However, I do have to say that at the end of the day, more of the show’s character fall into the “frustrating” category rather than the “enjoyable” category. Many of them repeat the same mistakes or each other’s mistakes, thinking there can be a different outcome. And in an effort to recreate the the dynamics of Scott’s pack with Liam and his friends, the latter just falls into a second-rate comparison of a dynamic that can never be replicated.

arc rankings

  1. Season 3B – Nogitsune arc
  2. Season 3A – The Alpha Pack arc
  3. Season 4 – The Deadpool arc
  4. Season 6A – The Horsemen arc
  5. Season 5 – The Chimera arc
  6. Season 2 – The Kanima arc
  7. Season 1 – The First arc
  8. Season 6B – The Hunter War arc

Personally, this is how I would rank the show’s story arcs, taking into consideration all the elements I discussed above. Even if I took out my personal feelings around the show, I can objectively say that everything peaked in Season 3 and went downhill on both sides of that. The show is kind of like a triangle with Season 3 at the top, though I’d like to think that Season 6A was a small upward bump on the way down.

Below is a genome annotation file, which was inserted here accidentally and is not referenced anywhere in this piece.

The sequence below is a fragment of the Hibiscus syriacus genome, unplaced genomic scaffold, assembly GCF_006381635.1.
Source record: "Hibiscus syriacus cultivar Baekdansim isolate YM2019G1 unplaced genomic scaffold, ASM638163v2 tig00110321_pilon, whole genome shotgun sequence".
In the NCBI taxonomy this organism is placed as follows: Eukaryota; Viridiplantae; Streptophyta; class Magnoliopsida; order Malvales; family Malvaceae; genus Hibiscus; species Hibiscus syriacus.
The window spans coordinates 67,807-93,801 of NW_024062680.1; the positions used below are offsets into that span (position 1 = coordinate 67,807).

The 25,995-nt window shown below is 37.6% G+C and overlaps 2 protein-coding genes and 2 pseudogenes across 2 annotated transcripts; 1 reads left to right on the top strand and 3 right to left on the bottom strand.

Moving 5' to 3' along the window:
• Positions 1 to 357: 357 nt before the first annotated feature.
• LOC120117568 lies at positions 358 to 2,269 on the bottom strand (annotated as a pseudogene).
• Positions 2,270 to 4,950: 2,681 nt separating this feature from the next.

conclusion

With that insanely long ramble behind us, do I think Teen Wolf is actually well-written? Objectively and subjectively, no.

That might surprise some of you considering how much I just talked about the positive things the show did. However, the inconsistencies in writing quality make it unreliable from season to season. You never know what you’re going to get or if you’re going to be majorly confused, which is a sign of rocky storytelling in general. Plus, the significant difference in quality between Season 3 and everything else does make me wonder if that season was a fluke or if the writers just didn’t have the room to recreate that magic in other seasons.

Despite my love for the show, I do only love it for certain arcs and characters. The humor is probably my favorite thing about Teen Wolf, but I don’t think that’s a good enough reason for this to be considered a well-written, quality TV show. It’s definitely not something I recommend to other people because I know how bad it is objectively.

I guess that was basically my long-winded way of saying that most of what you hear online about this show is true. If you didn’t follow it from the earlier seasons, it’s not worth trying to start now. And though it will have a special place in my heart because of certain characters and arcs, it’s definitely not a show that I return to for quality purposes.


What’s a poorly written show that still holds a special place in your heart?